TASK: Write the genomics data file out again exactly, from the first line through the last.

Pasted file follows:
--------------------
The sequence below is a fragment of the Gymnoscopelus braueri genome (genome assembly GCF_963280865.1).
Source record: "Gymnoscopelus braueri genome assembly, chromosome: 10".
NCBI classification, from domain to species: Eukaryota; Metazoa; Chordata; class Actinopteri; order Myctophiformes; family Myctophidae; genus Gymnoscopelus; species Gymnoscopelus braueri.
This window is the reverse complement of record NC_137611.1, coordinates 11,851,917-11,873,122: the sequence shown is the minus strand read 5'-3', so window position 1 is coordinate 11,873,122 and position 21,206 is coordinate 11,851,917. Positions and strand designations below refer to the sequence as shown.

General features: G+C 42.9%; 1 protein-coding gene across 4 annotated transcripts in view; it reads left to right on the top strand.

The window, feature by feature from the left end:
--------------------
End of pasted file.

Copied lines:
The sequence below is a fragment of the Gymnoscopelus braueri genome (genome assembly GCF_963280865.1).
Source record: "Gymnoscopelus braueri genome assembly, chromosome: 10".
NCBI classification, from domain to species: Eukaryota; Metazoa; Chordata; class Actinopteri; order Myctophiformes; family Myctophidae; genus Gymnoscopelus; species Gymnoscopelus braueri.
This window is the reverse complement of record NC_137611.1, coordinates 11,851,917-11,873,122: the sequence shown is the minus strand read 5'-3', so window position 1 is coordinate 11,873,122 and position 21,206 is coordinate 11,851,917. Positions and strand designations below refer to the sequence as shown.

General features: G+C 42.9%; 1 protein-coding gene across 4 annotated transcripts in view; it reads left to right on the top strand.

The window, feature by feature from the left end: